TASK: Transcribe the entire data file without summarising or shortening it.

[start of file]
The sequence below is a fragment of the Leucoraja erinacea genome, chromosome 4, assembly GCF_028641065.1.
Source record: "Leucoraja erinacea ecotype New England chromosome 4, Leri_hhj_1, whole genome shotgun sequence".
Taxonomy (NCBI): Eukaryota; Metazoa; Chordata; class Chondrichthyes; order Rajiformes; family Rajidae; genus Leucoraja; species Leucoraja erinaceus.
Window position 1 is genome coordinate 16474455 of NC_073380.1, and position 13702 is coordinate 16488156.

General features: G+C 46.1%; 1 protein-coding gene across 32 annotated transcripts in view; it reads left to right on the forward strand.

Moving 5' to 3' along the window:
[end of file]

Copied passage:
The sequence below is a fragment of the Leucoraja erinacea genome, chromosome 4, assembly GCF_028641065.1.
Source record: "Leucoraja erinacea ecotype New England chromosome 4, Leri_hhj_1, whole genome shotgun sequence".
Taxonomy (NCBI): Eukaryota; Metazoa; Chordata; class Chondrichthyes; order Rajiformes; family Rajidae; genus Leucoraja; species Leucoraja erinaceus.
Window position 1 is genome coordinate 16474455 of NC_073380.1, and position 13702 is coordinate 16488156.

General features: G+C 46.1%; 1 protein-coding gene across 32 annotated transcripts in view; it reads left to right on the forward strand.

Moving 5' to 3' along the window: